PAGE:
Sunday, June 13, 2010

Charbroiled Garlic Parmesan Oysters

About 10 years ago I tried my first oyster on the half shell. A plump, sweet, fresh-from-the-Gulf of Mexico, Apalachicola oyster. I was hooked.

Living toward the middle of the country, I have always been wary of the freshness of seafood. This has kept me from purchasing my own oysters. Instead, I have relied on one of the few oyster bars we have in the city for my fixes (which have, sadly, been few and far between). The problem with an oyster bar is their markup. Having inherited a touch of my mom's frugality, the oyster bar is basically a once a year trip. I'm always amazed how quickly costs soar for a night out. I frequently wondered how many oysters I could buy from a seafood distributor and shuck myself for the equivalent of night out at the oyster bar.

Earlier this winter I was directed to a local seafood purveyor (Diana's Seafood) that gets in a wide variety of fresh oysters and I went to check them out. They had numerous east and west coast oysters (Crassostrea virginica, Crassostrea sikamea, Crassostrea gigas) and Irish Flats (Ostrea edulis) with trade names for most.

On my oyster scouting visit to Diana's I tried some Kumamoto (C. Sikamea) and Colville Bay (C. virginica) oysters and was very impressed with the freshness of their wares. This past week after reading Robb Walsh's Sex Death and Oysters, I had to try some charbroiled garlic parmesan oysters which Walsh talks about in the book. I headed back to Diana's to get a couple of 33 count boxes of Standard grade Malpeque oysters which were on sale.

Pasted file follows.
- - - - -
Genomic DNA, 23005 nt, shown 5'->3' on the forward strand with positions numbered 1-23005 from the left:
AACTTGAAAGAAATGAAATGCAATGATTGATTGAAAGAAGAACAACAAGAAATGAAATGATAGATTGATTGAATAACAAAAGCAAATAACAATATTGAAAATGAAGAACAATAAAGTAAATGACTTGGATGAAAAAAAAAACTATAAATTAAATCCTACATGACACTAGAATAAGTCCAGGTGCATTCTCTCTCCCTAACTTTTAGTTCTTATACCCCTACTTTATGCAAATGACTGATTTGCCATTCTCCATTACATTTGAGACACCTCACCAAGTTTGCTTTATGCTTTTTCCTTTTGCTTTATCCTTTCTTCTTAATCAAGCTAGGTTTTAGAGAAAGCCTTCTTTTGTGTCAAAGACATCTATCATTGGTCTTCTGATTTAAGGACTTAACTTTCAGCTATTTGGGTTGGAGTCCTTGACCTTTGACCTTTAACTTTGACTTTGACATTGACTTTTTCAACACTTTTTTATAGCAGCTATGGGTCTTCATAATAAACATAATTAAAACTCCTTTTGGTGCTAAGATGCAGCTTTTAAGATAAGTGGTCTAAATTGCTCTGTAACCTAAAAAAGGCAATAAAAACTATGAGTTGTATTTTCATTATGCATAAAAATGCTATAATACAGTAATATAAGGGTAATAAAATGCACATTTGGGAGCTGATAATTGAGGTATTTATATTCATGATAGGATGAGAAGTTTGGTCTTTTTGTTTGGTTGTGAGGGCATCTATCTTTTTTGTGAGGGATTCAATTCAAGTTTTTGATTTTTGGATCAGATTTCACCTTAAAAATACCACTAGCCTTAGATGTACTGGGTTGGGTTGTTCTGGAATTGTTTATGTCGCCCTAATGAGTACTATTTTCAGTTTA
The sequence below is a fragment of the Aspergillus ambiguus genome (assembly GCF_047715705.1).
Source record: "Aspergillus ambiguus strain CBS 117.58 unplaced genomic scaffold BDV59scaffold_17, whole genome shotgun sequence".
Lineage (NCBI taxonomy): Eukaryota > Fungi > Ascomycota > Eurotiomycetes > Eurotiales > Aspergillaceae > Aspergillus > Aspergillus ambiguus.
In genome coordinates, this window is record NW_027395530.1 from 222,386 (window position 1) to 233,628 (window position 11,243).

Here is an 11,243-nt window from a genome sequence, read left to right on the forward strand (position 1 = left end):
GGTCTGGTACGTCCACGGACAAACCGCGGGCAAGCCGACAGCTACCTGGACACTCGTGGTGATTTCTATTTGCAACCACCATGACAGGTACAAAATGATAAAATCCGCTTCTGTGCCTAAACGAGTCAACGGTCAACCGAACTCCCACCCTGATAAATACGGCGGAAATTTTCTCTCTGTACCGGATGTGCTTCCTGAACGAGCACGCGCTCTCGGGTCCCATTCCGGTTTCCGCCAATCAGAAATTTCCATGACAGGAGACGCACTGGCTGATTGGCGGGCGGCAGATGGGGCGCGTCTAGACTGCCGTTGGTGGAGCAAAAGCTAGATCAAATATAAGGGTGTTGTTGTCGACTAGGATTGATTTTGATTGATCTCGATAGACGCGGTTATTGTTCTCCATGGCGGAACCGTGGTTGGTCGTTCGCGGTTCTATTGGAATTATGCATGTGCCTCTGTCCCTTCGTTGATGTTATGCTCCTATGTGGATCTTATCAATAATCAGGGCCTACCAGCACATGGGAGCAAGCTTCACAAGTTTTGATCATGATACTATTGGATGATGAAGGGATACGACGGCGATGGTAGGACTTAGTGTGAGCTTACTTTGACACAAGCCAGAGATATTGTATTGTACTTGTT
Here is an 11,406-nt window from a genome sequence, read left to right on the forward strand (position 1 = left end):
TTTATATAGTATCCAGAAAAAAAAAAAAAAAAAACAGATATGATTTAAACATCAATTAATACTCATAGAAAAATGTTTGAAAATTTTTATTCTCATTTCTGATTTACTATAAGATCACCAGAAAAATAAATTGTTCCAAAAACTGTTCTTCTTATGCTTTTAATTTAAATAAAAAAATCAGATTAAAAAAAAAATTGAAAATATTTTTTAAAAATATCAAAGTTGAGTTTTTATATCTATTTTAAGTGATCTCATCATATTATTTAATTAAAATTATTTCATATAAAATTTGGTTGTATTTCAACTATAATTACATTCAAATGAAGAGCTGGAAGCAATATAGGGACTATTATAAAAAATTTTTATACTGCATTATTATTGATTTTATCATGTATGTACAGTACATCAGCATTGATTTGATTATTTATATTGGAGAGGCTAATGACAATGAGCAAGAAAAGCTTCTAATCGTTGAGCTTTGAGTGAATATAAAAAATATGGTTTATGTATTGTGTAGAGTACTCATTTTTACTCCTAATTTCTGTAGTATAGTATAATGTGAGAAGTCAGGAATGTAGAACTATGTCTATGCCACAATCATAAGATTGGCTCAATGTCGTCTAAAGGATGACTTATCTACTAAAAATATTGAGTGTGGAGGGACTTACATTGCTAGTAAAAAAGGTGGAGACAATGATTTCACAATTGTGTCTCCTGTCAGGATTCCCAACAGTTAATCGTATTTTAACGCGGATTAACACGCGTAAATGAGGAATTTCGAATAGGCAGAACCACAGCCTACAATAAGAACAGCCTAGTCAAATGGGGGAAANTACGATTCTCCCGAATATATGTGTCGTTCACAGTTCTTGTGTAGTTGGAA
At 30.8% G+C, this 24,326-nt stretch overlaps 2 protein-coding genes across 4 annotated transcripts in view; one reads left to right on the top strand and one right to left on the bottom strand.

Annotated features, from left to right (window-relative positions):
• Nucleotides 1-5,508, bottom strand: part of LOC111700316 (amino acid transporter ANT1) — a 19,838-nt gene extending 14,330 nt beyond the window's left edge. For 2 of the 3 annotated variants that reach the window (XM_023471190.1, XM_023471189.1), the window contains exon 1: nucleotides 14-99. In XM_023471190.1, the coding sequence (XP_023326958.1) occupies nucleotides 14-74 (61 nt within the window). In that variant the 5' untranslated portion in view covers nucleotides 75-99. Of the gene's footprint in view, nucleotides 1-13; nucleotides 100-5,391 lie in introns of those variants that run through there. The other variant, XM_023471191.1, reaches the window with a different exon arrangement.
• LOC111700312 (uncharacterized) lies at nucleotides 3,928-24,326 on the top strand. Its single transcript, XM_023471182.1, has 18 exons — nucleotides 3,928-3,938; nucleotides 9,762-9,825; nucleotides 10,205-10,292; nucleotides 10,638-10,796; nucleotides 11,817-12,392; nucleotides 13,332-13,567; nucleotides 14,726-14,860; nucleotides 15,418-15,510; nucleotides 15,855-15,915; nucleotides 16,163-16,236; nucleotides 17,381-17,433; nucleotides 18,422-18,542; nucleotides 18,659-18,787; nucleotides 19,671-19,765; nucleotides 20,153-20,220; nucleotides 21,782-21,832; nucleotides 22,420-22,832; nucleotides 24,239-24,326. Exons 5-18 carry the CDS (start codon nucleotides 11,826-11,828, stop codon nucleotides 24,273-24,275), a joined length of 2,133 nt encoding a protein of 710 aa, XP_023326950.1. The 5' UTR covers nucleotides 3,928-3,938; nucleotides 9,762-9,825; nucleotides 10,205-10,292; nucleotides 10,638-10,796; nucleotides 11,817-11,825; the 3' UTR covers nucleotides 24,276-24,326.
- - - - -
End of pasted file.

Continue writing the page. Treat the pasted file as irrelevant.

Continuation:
This recipe is based on a recipe from Drago's Seafood Restaurant, located in both Metairie and New Orleans Louisiana.

Charbroiled Garlic Parmesan Oysters


36 oysters
1/4 pound room temperature butter
3 cloves of garlic finely minced
4 Tbl grated parmesan cheese


Fire your charcoal in a chimney starter while you get to work on the garlic butter and oysters. Mix together the softened butter, parmesan and garlic. Shuck your oysters trying to reserve their liquor in the bottom cupped shell.* Place the shucked oysters on an aluminum sheet pan for easy assembly and transport. Add a dollop of the butter to each oyster and take them to your grill.

Once all of your charcoal has lit, spread your coals evenly in your grill and place the oysters on the grate directly over the hot coals. Depending on the distance from the coals, the oysters will take three to five minutes to cook. You want to remove the oysters once the gills have curled and they have charred a little around the outside of the shell. Don't be alarmed if they flare up! The oysters will bubble and spit and some butter will fall on the coals, this is normal. Actually, it's desirable as a little extra char adds flavour to these beauties.

Enjoy Hot!

*I don't recommend using a premium oyster (save them for eating raw on the half shell). A Gulf Coast C. virginica is perfect here because they are relatively cheap, plump and large enough to still give you a decent sized finished product. The oysters will shrink a lot while cooking, so, if you're going to shuck 'em, make it worth your while!

Here are some shots of the Standard Malpeques I did over the weekend, they were small and many were tough to shuck, but, man were they good!


1 comment:

Davwud said...

Hey Chris

I finally made it to Martin's and I want to thank you for the tip.